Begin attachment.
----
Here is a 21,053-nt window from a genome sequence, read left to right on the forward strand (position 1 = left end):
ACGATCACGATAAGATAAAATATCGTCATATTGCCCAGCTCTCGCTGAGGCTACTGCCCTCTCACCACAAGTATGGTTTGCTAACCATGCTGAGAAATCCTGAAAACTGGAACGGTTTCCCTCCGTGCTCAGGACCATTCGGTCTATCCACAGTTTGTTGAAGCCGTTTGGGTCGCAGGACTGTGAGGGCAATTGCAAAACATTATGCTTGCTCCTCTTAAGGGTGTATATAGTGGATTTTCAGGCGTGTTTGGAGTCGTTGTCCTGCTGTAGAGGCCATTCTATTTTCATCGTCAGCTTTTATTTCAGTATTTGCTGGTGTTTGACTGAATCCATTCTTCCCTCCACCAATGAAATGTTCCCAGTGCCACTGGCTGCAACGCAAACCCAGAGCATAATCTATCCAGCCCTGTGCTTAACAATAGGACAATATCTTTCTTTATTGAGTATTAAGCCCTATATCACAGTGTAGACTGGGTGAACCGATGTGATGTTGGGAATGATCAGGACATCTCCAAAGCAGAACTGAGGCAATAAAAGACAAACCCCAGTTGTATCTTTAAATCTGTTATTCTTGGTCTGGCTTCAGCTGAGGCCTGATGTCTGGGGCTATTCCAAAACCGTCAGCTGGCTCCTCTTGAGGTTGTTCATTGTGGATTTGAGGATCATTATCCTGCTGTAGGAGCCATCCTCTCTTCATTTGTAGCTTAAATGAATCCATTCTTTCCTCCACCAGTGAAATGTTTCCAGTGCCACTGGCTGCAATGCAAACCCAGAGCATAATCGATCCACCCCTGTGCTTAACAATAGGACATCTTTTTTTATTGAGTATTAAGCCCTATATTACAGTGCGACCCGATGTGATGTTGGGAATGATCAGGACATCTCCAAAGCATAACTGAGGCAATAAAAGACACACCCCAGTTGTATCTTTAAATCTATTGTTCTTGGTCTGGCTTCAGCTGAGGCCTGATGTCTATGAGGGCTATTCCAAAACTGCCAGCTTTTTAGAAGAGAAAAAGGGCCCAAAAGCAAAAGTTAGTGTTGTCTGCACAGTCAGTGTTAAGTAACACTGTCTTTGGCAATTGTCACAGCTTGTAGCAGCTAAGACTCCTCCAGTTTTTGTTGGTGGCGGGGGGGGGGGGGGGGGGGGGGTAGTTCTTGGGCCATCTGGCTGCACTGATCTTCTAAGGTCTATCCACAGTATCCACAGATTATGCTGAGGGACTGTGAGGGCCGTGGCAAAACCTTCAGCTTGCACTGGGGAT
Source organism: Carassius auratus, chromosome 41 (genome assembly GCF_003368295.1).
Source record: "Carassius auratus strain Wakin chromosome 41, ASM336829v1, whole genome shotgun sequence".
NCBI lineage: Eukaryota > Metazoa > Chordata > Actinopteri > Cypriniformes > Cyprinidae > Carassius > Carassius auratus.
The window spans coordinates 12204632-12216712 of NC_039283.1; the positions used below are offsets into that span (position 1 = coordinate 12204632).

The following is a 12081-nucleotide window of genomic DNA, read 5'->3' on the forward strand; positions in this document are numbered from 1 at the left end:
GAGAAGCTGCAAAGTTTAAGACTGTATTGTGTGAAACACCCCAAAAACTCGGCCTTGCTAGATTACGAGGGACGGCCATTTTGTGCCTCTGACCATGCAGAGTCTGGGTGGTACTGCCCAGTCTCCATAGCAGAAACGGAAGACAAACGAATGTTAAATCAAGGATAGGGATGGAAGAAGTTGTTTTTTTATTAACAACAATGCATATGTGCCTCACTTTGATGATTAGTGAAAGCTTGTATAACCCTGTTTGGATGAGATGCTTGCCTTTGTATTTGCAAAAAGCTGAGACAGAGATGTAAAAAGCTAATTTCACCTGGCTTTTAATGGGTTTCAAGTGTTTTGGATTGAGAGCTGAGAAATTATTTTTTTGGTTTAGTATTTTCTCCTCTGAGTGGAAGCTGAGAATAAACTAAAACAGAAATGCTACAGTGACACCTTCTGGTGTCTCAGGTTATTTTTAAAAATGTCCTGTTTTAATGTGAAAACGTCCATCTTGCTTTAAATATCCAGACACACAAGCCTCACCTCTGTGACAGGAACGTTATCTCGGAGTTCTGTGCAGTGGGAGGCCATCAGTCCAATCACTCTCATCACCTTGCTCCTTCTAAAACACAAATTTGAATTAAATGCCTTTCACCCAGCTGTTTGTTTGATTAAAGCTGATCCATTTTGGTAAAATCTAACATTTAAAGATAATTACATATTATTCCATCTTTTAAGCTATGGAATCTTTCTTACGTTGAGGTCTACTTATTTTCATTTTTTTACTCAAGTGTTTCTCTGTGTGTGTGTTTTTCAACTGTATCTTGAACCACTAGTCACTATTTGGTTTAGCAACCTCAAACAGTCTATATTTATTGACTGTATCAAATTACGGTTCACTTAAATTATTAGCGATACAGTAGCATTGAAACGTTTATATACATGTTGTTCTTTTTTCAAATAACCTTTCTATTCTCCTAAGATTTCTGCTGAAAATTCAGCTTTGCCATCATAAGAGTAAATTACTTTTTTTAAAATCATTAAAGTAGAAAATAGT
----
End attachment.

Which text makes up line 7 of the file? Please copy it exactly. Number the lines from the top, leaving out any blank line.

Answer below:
The following is a 12081-nucleotide window of genomic DNA, read 5'->3' on the forward strand; positions in this document are numbered from 1 at the left end: